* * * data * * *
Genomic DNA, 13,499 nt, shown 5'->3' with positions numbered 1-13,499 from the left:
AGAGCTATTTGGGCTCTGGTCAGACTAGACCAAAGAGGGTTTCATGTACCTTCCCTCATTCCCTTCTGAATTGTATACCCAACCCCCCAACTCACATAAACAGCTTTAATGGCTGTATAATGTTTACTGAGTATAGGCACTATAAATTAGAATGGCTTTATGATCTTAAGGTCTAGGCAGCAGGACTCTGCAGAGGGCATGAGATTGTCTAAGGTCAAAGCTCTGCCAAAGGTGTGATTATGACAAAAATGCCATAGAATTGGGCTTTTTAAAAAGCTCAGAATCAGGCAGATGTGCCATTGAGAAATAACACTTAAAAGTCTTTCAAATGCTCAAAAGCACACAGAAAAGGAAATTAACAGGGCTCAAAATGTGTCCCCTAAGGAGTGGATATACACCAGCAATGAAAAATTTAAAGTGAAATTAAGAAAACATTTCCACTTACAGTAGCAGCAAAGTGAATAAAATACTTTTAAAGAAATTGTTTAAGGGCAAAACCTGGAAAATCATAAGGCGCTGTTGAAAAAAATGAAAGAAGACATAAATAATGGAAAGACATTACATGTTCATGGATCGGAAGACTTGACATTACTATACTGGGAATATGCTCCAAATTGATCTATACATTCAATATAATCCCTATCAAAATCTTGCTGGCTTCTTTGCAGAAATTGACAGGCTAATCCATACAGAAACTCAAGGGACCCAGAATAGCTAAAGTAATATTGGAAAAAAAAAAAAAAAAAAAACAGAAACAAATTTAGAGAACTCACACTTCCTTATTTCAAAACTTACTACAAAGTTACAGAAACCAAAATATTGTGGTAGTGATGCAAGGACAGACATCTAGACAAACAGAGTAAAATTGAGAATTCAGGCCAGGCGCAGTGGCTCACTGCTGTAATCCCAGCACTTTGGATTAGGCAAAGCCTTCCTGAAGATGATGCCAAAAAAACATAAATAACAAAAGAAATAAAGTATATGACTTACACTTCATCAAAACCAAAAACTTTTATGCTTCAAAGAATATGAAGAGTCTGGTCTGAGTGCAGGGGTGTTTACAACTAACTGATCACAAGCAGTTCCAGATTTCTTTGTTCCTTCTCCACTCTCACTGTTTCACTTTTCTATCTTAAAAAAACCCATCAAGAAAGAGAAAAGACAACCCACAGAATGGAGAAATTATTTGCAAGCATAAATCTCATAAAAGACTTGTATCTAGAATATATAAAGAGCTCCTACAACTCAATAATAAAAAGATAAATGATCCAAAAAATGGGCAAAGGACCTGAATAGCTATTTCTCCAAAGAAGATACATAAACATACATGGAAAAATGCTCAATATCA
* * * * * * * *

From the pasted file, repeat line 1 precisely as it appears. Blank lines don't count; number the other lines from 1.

Genomic DNA, 13,499 nt, shown 5'->3' with positions numbered 1-13,499 from the left: